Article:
Tax Treatment of Corporations
The Internal Revenue Code rules the federal tax treatment of corporations. Attorneys, accountants, and other professionals usually refer to the types of corporations and their tax treatment according to the provision of the tax code that applies to that type of corporation. For tax purposes, there are two main types of corporations, "C" corporations and "S" corporations.
A corporation taxed as an entity is known as a "C" corporation. Income that has been taxed at the entity level will again be taxed if, and when, it is distributed as dividends to shareholders. This double taxation is the single greatest disadvantage to operating a business as a corporation. However, "S" corporations may avoid much of this double taxation.
Despite double taxation, corporations do enjoy some tax-related advantages as compared to other business forms. Because of disparities in the top federal tax rates that apply to individuals (39.6% as of 1998) and corporations (35% as of 1998), corporations may enjoy a tax advantage in those circumstances where capital must be kept to buy equipment, machinery, or other assets on a regular basis. A corporation isn't required to distribute earnings to its shareholders and may use them for corporate purposes. The corporation's top tax rate on these earnings would be 35%. Corporations that are not performing certain professional services are treated to tax rates as low as 15% if their corporate income is below a certain amount.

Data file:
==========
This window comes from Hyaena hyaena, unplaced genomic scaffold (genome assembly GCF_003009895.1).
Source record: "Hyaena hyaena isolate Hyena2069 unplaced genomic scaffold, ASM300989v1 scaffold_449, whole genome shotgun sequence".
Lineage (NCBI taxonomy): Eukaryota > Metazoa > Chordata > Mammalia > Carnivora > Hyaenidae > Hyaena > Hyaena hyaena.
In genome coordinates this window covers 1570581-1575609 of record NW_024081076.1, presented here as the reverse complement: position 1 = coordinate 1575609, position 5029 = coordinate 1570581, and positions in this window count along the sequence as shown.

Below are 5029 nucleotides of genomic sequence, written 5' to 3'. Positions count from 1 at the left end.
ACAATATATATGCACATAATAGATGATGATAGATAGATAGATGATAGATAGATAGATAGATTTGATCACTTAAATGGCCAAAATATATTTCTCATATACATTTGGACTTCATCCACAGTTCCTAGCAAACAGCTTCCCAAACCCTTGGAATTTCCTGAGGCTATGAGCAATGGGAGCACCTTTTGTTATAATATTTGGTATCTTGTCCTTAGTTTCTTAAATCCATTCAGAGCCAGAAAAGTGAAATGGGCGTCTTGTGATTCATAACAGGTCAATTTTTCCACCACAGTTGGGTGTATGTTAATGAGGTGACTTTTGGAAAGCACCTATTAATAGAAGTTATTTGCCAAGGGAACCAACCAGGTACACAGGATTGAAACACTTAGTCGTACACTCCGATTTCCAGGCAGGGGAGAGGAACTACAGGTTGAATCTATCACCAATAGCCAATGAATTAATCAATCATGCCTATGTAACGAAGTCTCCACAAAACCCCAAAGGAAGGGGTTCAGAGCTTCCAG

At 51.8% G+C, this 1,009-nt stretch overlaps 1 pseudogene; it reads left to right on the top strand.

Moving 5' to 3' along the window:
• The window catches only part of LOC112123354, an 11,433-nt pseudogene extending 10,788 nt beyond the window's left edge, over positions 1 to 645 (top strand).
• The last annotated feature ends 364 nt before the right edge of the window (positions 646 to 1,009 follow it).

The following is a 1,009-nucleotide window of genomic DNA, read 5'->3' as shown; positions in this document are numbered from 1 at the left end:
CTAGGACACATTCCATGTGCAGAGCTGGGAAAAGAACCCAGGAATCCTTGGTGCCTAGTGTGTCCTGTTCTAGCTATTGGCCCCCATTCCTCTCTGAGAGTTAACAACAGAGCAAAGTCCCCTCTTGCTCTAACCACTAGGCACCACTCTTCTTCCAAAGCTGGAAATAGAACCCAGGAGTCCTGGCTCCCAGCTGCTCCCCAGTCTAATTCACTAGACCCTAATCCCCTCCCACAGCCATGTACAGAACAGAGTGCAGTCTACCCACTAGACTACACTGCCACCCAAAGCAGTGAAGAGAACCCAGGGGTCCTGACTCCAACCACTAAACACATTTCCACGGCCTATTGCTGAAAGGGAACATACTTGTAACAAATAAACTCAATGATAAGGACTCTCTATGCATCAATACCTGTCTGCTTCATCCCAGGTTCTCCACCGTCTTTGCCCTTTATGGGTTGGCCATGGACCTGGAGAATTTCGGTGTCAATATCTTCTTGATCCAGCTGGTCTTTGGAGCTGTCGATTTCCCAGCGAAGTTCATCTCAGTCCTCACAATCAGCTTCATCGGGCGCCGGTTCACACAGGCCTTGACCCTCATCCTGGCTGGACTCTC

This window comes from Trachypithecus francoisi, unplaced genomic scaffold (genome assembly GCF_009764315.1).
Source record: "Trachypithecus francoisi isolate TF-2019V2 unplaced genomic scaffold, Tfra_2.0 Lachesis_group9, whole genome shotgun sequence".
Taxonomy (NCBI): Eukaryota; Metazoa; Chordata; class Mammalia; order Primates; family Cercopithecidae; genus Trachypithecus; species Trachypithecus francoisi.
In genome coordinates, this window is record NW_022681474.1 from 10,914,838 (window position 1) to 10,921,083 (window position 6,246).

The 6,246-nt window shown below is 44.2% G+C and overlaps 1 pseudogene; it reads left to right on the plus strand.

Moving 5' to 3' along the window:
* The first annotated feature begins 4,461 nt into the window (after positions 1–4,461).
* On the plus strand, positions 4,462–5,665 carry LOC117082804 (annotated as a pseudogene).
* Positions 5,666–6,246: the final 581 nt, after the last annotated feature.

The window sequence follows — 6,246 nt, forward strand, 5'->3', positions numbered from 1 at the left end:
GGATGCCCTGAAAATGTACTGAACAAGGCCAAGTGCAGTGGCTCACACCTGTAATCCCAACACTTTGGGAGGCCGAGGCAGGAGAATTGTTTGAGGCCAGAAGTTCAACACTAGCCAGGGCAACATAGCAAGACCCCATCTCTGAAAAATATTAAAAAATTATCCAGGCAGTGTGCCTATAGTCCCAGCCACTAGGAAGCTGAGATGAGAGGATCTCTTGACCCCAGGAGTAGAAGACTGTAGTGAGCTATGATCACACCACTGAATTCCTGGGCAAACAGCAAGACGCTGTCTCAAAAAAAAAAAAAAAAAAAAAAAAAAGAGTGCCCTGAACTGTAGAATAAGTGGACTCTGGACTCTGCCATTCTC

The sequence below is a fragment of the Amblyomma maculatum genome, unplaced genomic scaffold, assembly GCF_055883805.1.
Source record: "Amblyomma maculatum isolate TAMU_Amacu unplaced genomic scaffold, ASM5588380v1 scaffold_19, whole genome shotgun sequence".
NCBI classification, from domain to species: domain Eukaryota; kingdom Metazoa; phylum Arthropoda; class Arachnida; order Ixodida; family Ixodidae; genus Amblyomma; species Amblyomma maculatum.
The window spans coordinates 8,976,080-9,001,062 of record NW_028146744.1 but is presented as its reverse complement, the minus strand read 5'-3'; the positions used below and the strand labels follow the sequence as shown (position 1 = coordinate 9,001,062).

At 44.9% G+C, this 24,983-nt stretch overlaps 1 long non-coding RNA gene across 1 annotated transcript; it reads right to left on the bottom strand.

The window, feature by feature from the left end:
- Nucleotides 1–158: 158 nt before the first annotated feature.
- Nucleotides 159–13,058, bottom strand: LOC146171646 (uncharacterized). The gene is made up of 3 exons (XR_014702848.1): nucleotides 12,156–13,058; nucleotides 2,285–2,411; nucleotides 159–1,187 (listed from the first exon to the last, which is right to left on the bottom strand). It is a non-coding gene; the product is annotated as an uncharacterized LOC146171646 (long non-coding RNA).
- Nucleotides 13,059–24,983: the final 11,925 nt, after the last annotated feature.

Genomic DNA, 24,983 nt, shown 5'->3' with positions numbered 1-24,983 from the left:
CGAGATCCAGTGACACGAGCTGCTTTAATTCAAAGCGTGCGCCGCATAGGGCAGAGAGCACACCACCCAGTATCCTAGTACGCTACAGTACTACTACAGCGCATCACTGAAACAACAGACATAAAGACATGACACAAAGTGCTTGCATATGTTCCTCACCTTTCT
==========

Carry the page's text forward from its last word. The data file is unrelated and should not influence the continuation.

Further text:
There are, however, limitations to the amount of earnings a corporation may accumulate before distributing them to shareholders or facing an additional tax on these accumulated earnings.
Certain small companies with no more than 75 shareholders and meeting certain requirements (only one class of common stock, only certain types of shareholders) can be taxed as an "S" corporation. An S corporation is also limited in the shares it may own in another S corporation unless the other corporation meets the requirements of a qualified subchapter S subsidiary( called a "QSSS").
An "S" corporation will be taxed at the federal level very similarly to partnerships and limited liability companies, with income, losses, and gains passed through directly to the shareholders and no tax at the corporate level.
Some states do not recognize "S" corporations for tax purposes and tax them as they would a "C" corporation. And some states recognizing "S" corporations tax them, but at a reduced rate.
Professional corporations are formed by doctors, lawyers, accountants, engineers, architects, and other professionals to do business in their respective professions. Under most state laws, only licensed professionals can be shareholders and directors of professional corporations. The same rule usually applies to partnerships, limited liability companies, and other entities formed by professionals to practice their professions. In most states, a professional will not be liable for the negligence or misconduct of other professionals working for the corporation, except those directly supervised by such professional. Of course, professionals will be liable for their own negligence or misconduct.
A professional corporation can be either a "C" corporation or an "S" corporation under the federal Internal Revenue Code.